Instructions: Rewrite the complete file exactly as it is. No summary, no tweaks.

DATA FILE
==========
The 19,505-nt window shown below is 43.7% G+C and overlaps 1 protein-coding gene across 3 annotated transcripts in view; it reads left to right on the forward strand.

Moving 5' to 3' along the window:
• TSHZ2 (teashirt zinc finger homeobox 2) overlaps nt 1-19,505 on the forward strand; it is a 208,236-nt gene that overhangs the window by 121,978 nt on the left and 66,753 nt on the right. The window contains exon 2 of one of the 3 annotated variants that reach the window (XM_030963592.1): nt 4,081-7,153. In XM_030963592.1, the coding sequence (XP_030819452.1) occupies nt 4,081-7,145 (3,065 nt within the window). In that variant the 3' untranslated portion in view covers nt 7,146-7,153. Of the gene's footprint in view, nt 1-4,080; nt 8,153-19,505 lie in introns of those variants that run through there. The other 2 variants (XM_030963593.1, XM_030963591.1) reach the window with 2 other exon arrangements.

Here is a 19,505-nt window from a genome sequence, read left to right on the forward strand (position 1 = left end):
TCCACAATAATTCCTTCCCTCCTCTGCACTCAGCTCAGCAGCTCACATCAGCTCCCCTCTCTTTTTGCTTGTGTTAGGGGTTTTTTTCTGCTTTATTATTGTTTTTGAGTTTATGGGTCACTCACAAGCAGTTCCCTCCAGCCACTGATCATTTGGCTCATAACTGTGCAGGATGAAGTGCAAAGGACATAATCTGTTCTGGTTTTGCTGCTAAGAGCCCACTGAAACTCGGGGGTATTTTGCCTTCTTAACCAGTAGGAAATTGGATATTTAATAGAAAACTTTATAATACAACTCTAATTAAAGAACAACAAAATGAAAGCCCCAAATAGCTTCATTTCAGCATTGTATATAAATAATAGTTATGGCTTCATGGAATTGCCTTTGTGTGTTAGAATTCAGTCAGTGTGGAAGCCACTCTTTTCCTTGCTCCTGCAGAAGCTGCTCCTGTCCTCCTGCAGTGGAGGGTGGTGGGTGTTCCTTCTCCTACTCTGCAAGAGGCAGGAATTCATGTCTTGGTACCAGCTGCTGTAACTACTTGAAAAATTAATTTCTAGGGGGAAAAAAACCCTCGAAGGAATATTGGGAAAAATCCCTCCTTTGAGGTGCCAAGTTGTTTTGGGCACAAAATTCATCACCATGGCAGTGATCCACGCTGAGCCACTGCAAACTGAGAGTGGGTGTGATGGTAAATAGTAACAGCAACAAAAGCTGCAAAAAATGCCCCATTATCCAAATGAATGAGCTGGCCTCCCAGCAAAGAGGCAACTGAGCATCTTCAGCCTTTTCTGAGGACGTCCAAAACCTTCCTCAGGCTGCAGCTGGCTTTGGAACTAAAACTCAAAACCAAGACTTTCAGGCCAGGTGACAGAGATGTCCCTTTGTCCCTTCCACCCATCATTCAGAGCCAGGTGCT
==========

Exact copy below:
The 19,505-nt window shown below is 43.7% G+C and overlaps 1 protein-coding gene across 3 annotated transcripts in view; it reads left to right on the forward strand.

Moving 5' to 3' along the window:
• TSHZ2 (teashirt zinc finger homeobox 2) overlaps nt 1-19,505 on the forward strand; it is a 208,236-nt gene that overhangs the window by 121,978 nt on the left and 66,753 nt on the right. The window contains exon 2 of one of the 3 annotated variants that reach the window (XM_030963592.1): nt 4,081-7,153. In XM_030963592.1, the coding sequence (XP_030819452.1) occupies nt 4,081-7,145 (3,065 nt within the window). In that variant the 3' untranslated portion in view covers nt 7,146-7,153. Of the gene's footprint in view, nt 1-4,080; nt 8,153-19,505 lie in introns of those variants that run through there. The other 2 variants (XM_030963593.1, XM_030963591.1) reach the window with 2 other exon arrangements.

Here is a 19,505-nt window from a genome sequence, read left to right on the forward strand (position 1 = left end):
TCCACAATAATTCCTTCCCTCCTCTGCACTCAGCTCAGCAGCTCACATCAGCTCCCCTCTCTTTTTGCTTGTGTTAGGGGTTTTTTTCTGCTTTATTATTGTTTTTGAGTTTATGGGTCACTCACAAGCAGTTCCCTCCAGCCACTGATCATTTGGCTCATAACTGTGCAGGATGAAGTGCAAAGGACATAATCTGTTCTGGTTTTGCTGCTAAGAGCCCACTGAAACTCGGGGGTATTTTGCCTTCTTAACCAGTAGGAAATTGGATATTTAATAGAAAACTTTATAATACAACTCTAATTAAAGAACAACAAAATGAAAGCCCCAAATAGCTTCATTTCAGCATTGTATATAAATAATAGTTATGGCTTCATGGAATTGCCTTTGTGTGTTAGAATTCAGTCAGTGTGGAAGCCACTCTTTTCCTTGCTCCTGCAGAAGCTGCTCCTGTCCTCCTGCAGTGGAGGGTGGTGGGTGTTCCTTCTCCTACTCTGCAAGAGGCAGGAATTCATGTCTTGGTACCAGCTGCTGTAACTACTTGAAAAATTAATTTCTAGGGGGAAAAAAACCCTCGAAGGAATATTGGGAAAAATCCCTCCTTTGAGGTGCCAAGTTGTTTTGGGCACAAAATTCATCACCATGGCAGTGATCCACGCTGAGCCACTGCAAACTGAGAGTGGGTGTGATGGTAAATAGTAACAGCAACAAAAGCTGCAAAAAATGCCCCATTATCCAAATGAATGAGCTGGCCTCCCAGCAAAGAGGCAACTGAGCATCTTCAGCCTTTTCTGAGGACGTCCAAAACCTTCCTCAGGCTGCAGCTGGCTTTGGAACTAAAACTCAAAACCAAGACTTTCAGGCCAGGTGACAGAGATGTCCCTTTGTCCCTTCCACCCATCATTCAGAGCCAGGTGCT